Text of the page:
While this 8 percent reduction in overall cancer risk has been widely trumpeted by other media sites, it is important to note several significant caveats before you run out to the drugstore and buy a case of Centrum Silver. When one looks at the statistical analysis of the data that resulted in the claimed 8 percent reduction in cancer risk, one immediately notices that the so-called “confidence interval” for this claim extends to 0.998, which is right up against the limit of 1.0 that would render these findings statistically insignificant. Therefore, the single, sole positive finding in this study of a modest decrease in overall cancer incidence is, itself, at the very borderline of what most statisticians would consider to be a statistically significant finding.
In addition to the single modest (and only barely statistically significant) positive finding of this study, as I have noted above, there was no significant correlation between multivitamin use and the risk of developing prostate cancer, colorectal cancer, or, indeed, any other individual type of cancer. The absence of any identifiable decrease in the risk of any individual type of cancer in this study, likewise, further calls into question the validity of this study’s single, and statistically borderline, positive finding of an 8 percent reduction in overall cancer incidence among the group of men who were randomized to receive a daily multivitamin tablet. Moreover, this study also failed to reveal any detectable reduction in the cancer-associated death rate among the men who received a daily multivitamin tablet.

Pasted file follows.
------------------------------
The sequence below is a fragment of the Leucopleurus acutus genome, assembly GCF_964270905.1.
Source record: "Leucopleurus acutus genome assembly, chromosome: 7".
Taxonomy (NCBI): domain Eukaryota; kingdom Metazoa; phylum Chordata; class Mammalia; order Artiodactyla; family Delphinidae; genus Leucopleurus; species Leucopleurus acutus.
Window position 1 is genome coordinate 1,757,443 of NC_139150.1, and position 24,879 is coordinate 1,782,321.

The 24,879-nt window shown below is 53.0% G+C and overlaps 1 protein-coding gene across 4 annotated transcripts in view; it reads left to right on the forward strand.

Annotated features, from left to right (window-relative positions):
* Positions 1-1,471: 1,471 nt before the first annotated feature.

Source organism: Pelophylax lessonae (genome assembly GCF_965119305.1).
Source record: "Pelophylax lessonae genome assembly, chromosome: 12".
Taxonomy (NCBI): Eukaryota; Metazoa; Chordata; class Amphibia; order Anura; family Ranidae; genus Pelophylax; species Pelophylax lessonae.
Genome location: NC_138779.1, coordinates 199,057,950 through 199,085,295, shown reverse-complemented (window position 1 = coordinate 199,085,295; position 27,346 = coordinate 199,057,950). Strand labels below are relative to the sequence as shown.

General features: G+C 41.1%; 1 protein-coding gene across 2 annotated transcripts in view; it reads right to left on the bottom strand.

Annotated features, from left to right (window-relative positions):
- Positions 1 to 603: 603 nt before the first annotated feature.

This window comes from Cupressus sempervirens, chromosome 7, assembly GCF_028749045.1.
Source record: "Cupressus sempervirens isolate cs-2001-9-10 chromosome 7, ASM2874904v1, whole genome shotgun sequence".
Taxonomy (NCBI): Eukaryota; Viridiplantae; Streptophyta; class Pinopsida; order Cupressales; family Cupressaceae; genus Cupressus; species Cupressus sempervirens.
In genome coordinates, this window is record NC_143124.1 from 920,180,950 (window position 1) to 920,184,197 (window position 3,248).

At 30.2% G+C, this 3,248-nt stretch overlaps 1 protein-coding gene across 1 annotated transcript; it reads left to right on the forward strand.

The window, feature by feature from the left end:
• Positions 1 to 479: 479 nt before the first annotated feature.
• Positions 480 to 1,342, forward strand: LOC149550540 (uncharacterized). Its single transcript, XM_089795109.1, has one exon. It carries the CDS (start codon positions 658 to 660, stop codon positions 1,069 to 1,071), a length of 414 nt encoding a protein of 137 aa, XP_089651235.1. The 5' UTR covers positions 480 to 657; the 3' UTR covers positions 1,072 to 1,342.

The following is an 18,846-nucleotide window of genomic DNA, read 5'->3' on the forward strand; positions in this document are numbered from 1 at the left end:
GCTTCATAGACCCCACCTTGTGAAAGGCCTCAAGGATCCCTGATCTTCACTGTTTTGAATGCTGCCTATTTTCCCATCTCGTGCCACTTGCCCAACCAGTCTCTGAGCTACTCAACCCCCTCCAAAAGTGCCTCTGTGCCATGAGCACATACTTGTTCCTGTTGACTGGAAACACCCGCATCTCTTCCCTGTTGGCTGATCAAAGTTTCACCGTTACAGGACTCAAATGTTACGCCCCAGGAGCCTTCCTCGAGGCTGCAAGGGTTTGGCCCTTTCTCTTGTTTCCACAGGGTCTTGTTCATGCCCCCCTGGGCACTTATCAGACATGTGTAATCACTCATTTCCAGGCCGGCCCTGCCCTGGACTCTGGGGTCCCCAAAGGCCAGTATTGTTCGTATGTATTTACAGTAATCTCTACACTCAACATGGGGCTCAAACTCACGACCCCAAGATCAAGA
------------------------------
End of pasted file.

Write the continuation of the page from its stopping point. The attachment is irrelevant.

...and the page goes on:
The rather breathlessly favorable media reaction to this study’s conclusions vividly illustrates how the superficial reporting of seemingly favorable clinical research findings can mislead the public into accepting overblown or invalid conclusions, such as those made by the authors of this particular research study. As I discuss in A Cancer Prevention Guide for the Human Race, most of the published research in the area of cancer prevention research is of relatively low quality in terms of the methods used to conduct such research. Moreover, as this particular prospective, randomized, placebo-controlled study shows, even clinical studies that actually utilize higher level methodologies still require both a careful and critical analysis of their findings and claims, and the conclusions of such studies should not be simply accepted at face value. While this multivitamin study makes the very simple and straightforward claim that taking a commercial multivitamin and mineral supplement “significantly” reduces the incidence of cancer (at least among middle-aged and elderly male physicians), even a cursory evaluation of this study’s data and conclusions confirms that there is likely to be little or no overall health benefit, in terms of cancer risk and cancer-related death reduction, associated with taking a daily multivitamin and mineral supplement in otherwise healthy and well-nourished adults. As the old saying goes, if something seems too good to true, it probably isn’t…..
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Disclaimer: As always, my advice to readers is to seek the advice of your physician before making any significant changes in medications, diet, or level of physical activity
Dr. Wascher is an oncologic surgeon, professor of surgery, cancer researcher, oncology consultant, and a widely published author